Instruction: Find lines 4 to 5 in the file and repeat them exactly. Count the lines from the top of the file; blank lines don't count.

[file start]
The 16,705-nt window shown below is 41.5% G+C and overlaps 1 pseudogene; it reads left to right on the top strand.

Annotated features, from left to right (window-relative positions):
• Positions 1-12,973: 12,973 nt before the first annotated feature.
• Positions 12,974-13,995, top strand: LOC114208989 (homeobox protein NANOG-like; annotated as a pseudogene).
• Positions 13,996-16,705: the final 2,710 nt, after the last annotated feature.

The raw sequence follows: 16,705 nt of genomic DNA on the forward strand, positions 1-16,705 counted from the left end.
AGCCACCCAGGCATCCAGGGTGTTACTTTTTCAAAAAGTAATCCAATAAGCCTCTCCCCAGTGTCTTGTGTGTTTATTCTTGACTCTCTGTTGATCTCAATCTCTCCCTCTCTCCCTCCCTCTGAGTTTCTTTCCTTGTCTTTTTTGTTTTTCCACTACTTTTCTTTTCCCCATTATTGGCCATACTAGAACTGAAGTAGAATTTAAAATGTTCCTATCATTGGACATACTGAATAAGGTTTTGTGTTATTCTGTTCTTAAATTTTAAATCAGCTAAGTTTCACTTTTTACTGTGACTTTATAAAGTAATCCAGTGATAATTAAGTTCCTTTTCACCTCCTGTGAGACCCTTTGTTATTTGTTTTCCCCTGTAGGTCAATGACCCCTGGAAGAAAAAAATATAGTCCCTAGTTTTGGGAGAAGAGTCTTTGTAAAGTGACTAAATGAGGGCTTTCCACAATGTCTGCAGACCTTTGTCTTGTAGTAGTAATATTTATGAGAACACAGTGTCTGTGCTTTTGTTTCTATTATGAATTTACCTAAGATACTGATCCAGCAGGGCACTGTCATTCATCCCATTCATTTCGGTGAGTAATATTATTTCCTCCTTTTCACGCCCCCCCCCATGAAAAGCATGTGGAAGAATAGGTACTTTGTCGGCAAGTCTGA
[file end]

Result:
• Positions 12,974-13,995, top strand: LOC114208989 (homeobox protein NANOG-like; annotated as a pseudogene).
• Positions 13,996-16,705: the final 2,710 nt, after the last annotated feature.